Monday, July 24, 2017

Book Review: I See London, I See France by Sarah Mlynowski


Pages: 378
Genre: YA Realistic Fiction
Pub. Date: July 11, 2017
Publisher: HarperTeen
Source: Publisher for review
My Rating: 3.5 out of 5 stars



Goodreads says, "Nineteen-year-old Sydney has the perfect summer mapped out. She’s spending the next four and half weeks traveling through Europe with her childhood best friend, Leela. Their plans include Eiffel-Tower selfies, eating cocco gelato, and making out with très hot strangers. Her plans do not include Leela’s cheating ex-boyfriend showing up on the flight to London, falling for the cheating ex-boyfriend’s très hot friend, monitoring her mother’s spiraling mental health via texts, or feeling like the rope in a friendship tug-of-war.   In this hilarious and unforgettable adventure, New York Timesbestselling author Sarah Mlynowski tells the story of a girl learning to navigate secret romances, thorny relationships, and the London Tube. As Sydney zigzags through Amsterdam, Switzerland, Italy, and France, she must learn when to hold on, when to keep moving, and when to jump into the Riviera… wearing only her polka dot underpants."

College-age Leela was hoping to spend the summer in Europe with her boyfriend, but plans change when her boyfriend cheats on her.  Leela then asks Sydney, her best friend, to go and before they know it, they have planned an incredible summer. They are going to Europe for over a month and visiting all the places they have dreamt about.  But things don't always go smoothly. For starters, Leela's ex-boyfriend is on their flight to London leaving them wondering why he is still going to Europe? Sydney can't help but feel a spark for Leela's ex-boyfriend's friend, which obviously makes things complicated.  Sarah Mlynowski's I See London, I See France is armchair traveling at its best. Mlynowski gets that traveling with someone, even if it's with your best friend, can be a challenge at times, but in the end traveling is an experience that won't easily be forgotten.

I truly felt for the character of Sydney in I See London, I See France. She couldn't just up and go to Europe like Leela, she has major responsibilities at home. For starters, her mother is agoraphobic and relies on her more than she should. Sydney is afraid to leave her mother at home with her younger sister, but her mother, even though she is majorly dependent on Sydney, realizes that this is an opportunity that shouldn't be missed and encourages Sydney to go on the trip.  I liked that this book portrayed the stressors of caring for a family member and how that can impact a teen.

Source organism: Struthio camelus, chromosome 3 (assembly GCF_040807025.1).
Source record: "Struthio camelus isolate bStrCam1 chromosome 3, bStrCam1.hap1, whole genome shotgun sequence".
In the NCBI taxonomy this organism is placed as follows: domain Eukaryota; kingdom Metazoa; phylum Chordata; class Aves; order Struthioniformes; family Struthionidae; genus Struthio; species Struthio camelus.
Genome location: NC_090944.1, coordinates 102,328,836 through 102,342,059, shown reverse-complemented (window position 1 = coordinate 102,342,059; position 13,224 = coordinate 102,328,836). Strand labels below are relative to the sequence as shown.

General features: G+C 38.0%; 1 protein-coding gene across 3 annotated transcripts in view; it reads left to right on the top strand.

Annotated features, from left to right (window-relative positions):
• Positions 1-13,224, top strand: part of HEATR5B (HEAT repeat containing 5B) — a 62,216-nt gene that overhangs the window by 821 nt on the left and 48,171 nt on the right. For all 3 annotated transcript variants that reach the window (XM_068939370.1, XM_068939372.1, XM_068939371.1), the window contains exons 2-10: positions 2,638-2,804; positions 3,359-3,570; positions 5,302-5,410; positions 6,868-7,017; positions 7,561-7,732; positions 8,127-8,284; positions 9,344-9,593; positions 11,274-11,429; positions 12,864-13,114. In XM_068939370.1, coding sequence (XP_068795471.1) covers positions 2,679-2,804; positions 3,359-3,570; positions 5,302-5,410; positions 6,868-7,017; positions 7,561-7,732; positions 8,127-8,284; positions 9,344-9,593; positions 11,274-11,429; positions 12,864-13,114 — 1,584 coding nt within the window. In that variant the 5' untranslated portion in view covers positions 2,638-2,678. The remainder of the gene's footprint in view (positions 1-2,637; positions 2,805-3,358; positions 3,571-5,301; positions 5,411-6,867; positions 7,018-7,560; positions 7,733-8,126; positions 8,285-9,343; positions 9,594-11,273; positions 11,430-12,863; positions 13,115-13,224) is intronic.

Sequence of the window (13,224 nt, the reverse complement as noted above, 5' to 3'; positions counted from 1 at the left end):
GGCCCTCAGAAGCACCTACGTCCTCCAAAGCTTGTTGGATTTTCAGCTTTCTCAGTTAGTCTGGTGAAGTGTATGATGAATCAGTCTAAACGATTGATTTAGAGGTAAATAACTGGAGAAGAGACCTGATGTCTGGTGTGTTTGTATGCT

I think that any good friendship is put to the test when traveling as things always happen. This is the case with Leela and Sydney, especially when Leela's ex shows up along with his friend, Jackson, whom Sydney starts to have feelings for. Cue all the drama.


Mlynowski did an awesome job portraying a whirlwind European vacation in I See London, I See France.  I loved the travel tips that she included throughout the novel and her descriptions of the famous landmarks. It definitely had me wanting to book a flight to Europe.


It should be noted that I See London, I See France is for older YA readers as there's a lot of mature content.  After all, the main characters are college-age, which leads me to the question as to whether this novel is for teens or new adults? I'd say both depending on maturity.


Either way, I enjoyed I See London, I See France. If you like books that whisk you away to memorable locations, definitely give this one a try this summer.



2 comments:

  1. I wasn't sure about reading this book though the setting appealed to me. You're review makes me want to give it a try! I like armchair travel and I've always wanted to visit Europe. I'm glad she includes travel tips too. Great review!

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    Replies
    1. I think you'd like it--it's light and fun...perfect summertime reading especially if you like armchair traveling. Thanks for visiting, Christina!

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